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"ElderlyIs the Government being short-sighted on this one? Medicare and Medicaid
are skeptical about claims that ob/gyns are giving group counseling to
nursing home residents. But surely if a group of you in your nursing home
are 80 and pregnant, you need counseling?! It’s hard enough giving
birth in your 20’s and 30’s, but giving birth at 80 has got
to be a challenge.

For some reason, Medicare and Medicaid are having a hard time believing
that three Illinois ob/gyns and a thoracic surgeon gave regular psychotherapy
sessions to patients pulled out of nursing homes. The four doctors charged
Medicare for 37,864 group sessions in just one year. With that sort of
epidemic of octogenarians giving birth, surely we
need to pay doctors to give a whole lot of counseling!

Medicare also was charged for transporting these nursing home patients
to offsite locations for the counseling. Probably the “counselors”
were just trying to accommodate the potential embarrassment that the pregnant
residents might have felt. Losing your girlish figure at 80 can be a tough

The problem may sound like the punch line for a joke, but taxpayers shouldn’t
be laughing. The Chicago Tribune, in a Sunday article, reports that
Illinois leads Medicare billings for group therapy: Some top providers
are not specialists in mental health
. According to the paper, Medicare paid $730,000 to the four doctors for
the group counseling sessions. Medicare was charged extra for the transportation,
of course.

While these four doctors led the pack in terms of sheer numbers of counseling
sessions, according to the Illinois Medicare director Theresa Eagleson,
obstetrician/gynecologists, oncologists and urologists billed for counseling
even though they “didn’t have any training really in psychiatry.”

For every case of Medicare fraud that the Government uncovers, scores more
go undetected. The Government desperately needs whistleblowers who are
courageous enough to file False Claims Act qui tam lawsuits to stop medical
fraud, defense contractor fraud, highway contractor fraud, etc. As a lawyer,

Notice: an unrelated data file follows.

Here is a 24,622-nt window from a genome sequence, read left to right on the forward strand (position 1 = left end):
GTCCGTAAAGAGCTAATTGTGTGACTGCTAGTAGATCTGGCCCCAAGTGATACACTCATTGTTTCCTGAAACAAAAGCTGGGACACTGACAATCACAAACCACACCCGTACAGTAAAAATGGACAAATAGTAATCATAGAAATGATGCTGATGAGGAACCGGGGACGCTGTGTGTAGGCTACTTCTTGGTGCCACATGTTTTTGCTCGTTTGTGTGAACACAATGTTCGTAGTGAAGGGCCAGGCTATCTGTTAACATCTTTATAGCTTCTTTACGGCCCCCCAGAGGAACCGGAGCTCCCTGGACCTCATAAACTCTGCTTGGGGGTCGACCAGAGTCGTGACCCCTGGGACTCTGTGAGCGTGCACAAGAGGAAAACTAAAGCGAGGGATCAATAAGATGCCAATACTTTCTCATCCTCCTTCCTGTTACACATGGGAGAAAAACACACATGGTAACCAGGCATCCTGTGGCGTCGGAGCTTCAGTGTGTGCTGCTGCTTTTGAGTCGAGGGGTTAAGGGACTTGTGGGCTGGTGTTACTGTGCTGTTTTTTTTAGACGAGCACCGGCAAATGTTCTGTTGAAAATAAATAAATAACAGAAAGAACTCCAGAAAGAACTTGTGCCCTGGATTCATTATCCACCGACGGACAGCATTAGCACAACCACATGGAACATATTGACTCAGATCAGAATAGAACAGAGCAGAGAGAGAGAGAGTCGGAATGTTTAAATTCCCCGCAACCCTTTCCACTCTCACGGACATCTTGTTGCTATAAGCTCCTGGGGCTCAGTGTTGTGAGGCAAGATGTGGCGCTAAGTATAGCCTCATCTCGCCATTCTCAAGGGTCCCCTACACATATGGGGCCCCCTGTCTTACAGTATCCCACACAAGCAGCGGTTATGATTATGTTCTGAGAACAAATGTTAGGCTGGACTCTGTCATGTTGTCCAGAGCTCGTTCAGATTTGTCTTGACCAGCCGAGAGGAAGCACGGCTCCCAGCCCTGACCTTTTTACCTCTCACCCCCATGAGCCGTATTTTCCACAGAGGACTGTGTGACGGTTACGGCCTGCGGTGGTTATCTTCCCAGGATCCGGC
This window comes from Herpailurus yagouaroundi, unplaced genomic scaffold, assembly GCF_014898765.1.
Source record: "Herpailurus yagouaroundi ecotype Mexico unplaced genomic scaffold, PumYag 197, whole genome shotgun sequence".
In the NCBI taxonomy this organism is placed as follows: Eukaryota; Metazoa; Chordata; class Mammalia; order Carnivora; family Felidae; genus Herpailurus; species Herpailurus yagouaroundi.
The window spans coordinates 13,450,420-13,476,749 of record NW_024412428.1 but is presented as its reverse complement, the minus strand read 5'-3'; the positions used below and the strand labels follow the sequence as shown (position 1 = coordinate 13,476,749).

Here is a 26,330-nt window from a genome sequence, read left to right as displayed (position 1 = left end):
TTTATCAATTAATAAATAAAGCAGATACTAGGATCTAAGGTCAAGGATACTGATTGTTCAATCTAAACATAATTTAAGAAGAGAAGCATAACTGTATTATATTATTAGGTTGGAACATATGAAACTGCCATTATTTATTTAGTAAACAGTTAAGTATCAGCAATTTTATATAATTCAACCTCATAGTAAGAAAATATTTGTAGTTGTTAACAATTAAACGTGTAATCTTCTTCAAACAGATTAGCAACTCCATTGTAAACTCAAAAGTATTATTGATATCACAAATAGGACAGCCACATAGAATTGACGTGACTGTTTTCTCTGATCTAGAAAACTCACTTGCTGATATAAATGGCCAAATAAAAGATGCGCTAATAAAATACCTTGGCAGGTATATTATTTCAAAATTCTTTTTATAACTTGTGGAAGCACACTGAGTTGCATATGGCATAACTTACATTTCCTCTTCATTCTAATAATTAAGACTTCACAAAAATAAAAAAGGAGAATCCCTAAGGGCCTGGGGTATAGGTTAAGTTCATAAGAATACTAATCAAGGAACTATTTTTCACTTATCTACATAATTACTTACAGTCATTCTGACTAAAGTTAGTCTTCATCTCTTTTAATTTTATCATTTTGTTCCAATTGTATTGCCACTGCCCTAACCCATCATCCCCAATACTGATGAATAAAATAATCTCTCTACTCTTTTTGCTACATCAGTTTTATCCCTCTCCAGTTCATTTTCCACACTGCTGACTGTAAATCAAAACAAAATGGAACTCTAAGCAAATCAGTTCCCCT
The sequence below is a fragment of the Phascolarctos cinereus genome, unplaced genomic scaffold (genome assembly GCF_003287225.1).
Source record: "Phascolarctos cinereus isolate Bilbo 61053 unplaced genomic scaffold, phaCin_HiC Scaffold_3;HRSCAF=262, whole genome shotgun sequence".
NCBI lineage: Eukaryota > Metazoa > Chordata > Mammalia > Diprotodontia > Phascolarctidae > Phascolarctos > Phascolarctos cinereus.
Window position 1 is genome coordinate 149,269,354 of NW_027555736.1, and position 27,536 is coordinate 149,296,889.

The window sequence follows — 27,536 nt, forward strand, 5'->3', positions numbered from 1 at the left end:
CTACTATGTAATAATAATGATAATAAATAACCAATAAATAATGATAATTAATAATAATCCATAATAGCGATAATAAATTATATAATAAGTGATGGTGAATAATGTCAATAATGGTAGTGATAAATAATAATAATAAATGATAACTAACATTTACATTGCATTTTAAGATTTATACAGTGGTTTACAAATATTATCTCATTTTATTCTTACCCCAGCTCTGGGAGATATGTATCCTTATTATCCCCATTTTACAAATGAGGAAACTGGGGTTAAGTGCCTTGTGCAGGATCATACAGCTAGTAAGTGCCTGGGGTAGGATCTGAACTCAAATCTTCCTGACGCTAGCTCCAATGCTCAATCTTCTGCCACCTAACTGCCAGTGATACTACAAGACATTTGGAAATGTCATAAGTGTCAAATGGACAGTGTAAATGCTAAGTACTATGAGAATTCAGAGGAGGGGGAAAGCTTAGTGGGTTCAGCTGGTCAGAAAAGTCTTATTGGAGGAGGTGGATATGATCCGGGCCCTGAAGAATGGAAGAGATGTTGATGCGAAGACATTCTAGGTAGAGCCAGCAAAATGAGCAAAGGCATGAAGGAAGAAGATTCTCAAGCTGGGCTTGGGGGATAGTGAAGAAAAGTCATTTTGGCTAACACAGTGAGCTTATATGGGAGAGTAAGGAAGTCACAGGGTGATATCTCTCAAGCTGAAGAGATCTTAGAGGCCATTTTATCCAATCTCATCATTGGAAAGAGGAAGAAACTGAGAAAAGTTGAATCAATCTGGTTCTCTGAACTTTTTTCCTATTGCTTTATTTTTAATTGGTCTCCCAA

I am proud to represent these courageous
whistleblowers in lawsuits to stop fraud. These whistleblowers (known as qui tam relators) can help the government
eliminate losses caused by fraud. As an incentive for the whistleblowers
to come forward, and in appreciation of the risks they are taking, the
Government pays them a percentage of what the Government gets back.

According to the Chicago Tribune, one of the four biggest-billing doctors,
Dr. Josephine Kamper, billed Medicare for an impressive 10,400 sessions
in 2012 alone. Medicare shelled out $207,980 for these sessions. Just
the year before, the Illinois Department of Financial and Professional
Regulation had put Dr. Kamper on probation, saying she failed to evaluate
a patient undergoing an abortion prior to anesthesia, and did not collaborate
with a certified registered nurse anesthetist.

Another of the doctors, Dr. Philip Okwuje, billed Medicare for 8584 group
sessions in 2012. Although he had been barred from Medicare and Medicaid
from 2002 to 2005, the moratorium apparently was over by the time he billed
for the counseling sessions in 2012.

The paper also reports that the thoracic surgeon, Mark Lubienski, had turned
to group psychotherapy because he had begun losing consciousness for temporary
periods. Although he felt he no longer could do surgery when he was unconscious,
apparently he believed psychotherapy for the elderly was still an option.

Illinois cannot afford to waste Medicaid monies, and U.S. taxpayers are
way too strapped to hand over Medicare funds for counseling sessions by
people with no counseling training. Medicare and Medicaid apparently caught
these false claims on their own — but obviously only after large
numbers of claims had been filed.

Let’s hope more whistleblowers will have the courage to come forward
with information about fraudulent bills to Medicare. Whistleblowers who
come forward can get 15% – 30% of what the Government recovers –
and the taxpayers can stop their losses much faster, plus get back a lot
of what they lost.


Lee’s peers have named her a Georgia SuperLawyer every year for two decades.